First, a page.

Risk Factors and Management of Unexplained Limb Pain among Growing Children in a Tertiary Hospital
Keywords:Growing Pain, Unexplained limb pain, Children
Introduction: Recurrent lower limb pain (growing pain) is the most common presenting problem of children referred to pediatric rheumatology clinics. The exact nature and aetiology still remains unclear despite the various hypotheses and theories presented in the international literature. Parents become apprehensive as physician are unsure regarding accurate diagnosis of unexplained limb pain.
Objectives: To determine the risk factors of unexplained limb pain in growing children and measures taken for their management.
Materials and Methods: This cross sectional study was conducted among 60 children of 3 to 12 years who presented with unexplained limb pains between July to December, 2012 in Paediatric OPD of Combined Military Hospital (CMH) Dhaka.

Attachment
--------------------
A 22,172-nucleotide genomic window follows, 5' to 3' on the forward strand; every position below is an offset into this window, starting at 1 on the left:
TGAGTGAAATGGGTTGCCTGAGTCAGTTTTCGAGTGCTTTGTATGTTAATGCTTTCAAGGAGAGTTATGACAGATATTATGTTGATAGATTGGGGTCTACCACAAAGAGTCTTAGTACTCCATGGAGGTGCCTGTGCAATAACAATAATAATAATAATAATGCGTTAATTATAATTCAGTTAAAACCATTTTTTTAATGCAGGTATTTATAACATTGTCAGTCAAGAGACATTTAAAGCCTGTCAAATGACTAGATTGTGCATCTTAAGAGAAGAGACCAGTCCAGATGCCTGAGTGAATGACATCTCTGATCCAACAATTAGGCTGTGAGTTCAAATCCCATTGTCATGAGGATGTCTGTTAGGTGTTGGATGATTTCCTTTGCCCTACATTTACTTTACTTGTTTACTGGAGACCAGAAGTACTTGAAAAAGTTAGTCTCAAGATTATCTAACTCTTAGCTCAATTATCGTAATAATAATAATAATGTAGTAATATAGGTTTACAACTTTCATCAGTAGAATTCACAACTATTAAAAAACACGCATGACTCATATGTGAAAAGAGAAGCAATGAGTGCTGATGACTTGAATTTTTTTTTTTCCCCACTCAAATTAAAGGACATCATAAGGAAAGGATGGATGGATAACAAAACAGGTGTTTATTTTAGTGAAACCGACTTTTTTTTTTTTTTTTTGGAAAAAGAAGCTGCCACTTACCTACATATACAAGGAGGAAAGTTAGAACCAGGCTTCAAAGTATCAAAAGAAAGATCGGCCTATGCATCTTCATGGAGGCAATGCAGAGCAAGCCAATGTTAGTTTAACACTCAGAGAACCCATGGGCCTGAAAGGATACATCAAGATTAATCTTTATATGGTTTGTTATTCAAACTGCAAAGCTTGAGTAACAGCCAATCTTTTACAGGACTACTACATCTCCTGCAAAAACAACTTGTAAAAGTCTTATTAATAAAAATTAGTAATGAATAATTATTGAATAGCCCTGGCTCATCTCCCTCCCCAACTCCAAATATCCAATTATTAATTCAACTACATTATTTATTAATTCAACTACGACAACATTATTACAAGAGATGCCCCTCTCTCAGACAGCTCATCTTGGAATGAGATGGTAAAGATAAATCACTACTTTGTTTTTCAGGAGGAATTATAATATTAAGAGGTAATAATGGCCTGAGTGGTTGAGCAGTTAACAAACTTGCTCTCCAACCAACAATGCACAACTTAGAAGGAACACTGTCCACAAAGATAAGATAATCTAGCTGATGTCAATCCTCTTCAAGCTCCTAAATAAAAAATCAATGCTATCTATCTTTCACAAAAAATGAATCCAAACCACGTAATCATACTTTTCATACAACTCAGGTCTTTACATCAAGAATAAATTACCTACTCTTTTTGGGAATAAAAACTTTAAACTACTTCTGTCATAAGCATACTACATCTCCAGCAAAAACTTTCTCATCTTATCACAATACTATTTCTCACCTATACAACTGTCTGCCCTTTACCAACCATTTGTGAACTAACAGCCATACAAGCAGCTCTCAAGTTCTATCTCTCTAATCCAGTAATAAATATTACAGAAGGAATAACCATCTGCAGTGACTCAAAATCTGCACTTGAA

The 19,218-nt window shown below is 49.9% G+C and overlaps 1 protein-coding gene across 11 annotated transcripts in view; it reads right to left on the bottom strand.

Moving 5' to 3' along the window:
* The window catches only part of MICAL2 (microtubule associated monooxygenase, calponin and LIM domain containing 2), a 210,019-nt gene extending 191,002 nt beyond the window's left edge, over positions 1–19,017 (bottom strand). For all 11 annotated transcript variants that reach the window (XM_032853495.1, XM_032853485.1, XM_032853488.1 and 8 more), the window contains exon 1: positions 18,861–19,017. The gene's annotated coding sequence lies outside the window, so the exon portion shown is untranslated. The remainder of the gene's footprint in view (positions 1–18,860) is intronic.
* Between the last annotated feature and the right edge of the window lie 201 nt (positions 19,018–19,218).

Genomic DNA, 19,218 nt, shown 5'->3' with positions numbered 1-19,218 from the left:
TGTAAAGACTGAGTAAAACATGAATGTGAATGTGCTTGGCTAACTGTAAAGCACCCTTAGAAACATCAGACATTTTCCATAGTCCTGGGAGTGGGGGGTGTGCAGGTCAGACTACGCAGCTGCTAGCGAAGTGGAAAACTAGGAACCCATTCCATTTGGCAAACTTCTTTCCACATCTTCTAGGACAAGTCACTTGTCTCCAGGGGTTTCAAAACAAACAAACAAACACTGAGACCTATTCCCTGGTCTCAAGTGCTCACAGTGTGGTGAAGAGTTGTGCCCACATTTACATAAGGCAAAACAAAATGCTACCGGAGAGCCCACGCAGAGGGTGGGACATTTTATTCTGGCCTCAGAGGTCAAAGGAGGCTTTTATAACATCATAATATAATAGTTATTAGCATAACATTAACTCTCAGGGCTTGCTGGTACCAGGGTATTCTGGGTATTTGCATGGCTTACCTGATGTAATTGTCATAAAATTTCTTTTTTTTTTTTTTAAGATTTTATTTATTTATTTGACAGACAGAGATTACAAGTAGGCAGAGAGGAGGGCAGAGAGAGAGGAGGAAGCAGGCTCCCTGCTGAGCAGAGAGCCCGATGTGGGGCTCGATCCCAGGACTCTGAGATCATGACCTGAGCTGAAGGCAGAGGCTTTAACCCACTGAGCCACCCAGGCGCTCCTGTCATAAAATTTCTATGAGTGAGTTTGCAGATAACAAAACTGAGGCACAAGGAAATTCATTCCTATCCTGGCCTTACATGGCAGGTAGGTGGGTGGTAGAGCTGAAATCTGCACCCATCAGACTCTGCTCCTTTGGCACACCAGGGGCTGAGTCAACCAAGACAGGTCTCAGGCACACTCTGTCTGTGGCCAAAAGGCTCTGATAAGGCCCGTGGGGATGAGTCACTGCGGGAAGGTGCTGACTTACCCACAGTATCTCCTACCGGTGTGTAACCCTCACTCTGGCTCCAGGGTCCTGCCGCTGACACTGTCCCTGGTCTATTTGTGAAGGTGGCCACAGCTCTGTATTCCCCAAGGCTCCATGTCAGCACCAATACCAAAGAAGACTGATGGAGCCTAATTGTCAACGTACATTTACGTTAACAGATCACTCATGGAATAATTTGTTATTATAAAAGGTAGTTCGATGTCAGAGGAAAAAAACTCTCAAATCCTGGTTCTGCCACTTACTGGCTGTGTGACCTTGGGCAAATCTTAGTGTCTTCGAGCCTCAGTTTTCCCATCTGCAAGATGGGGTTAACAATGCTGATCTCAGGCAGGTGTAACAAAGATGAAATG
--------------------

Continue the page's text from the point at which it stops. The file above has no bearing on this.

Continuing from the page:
Results: Mean age of the respondents was 7.4 years. Prevalence of growing pain was 75%, overweight 13.3% and obesity was 15.6%. The calf (37.3%) was the most common affected site for pain and in 68.3% and 31.7% cases pain occurred during night and evening respectively. Pain frequency was as follows: daily 8%; weekly 48%; monthly 31%; and every 3 months 13%. Growing Pain usually occur at slow growing period (80.4%) than rapid growing period (19.6%). The main therapeutic approach was massaging (84.4%) the painful limbs and to a lesser extent, the intake of oral anti-inflammatory agents (31.1%). All patients had laboratory tests within normal values.
Conclusions: Growing pain (GP) is a frequent non-inflammatory syndrome that is relatively common in children and usually benign. It commonly affects the lower extremities of children. Precise history taking and physical examination makes clinical diagnosis easier. Patients’ and family eassurance is of utmost importance in management of GP.
JAFMC Bangladesh. Vol 16, No 2 (December) 2020: 59-62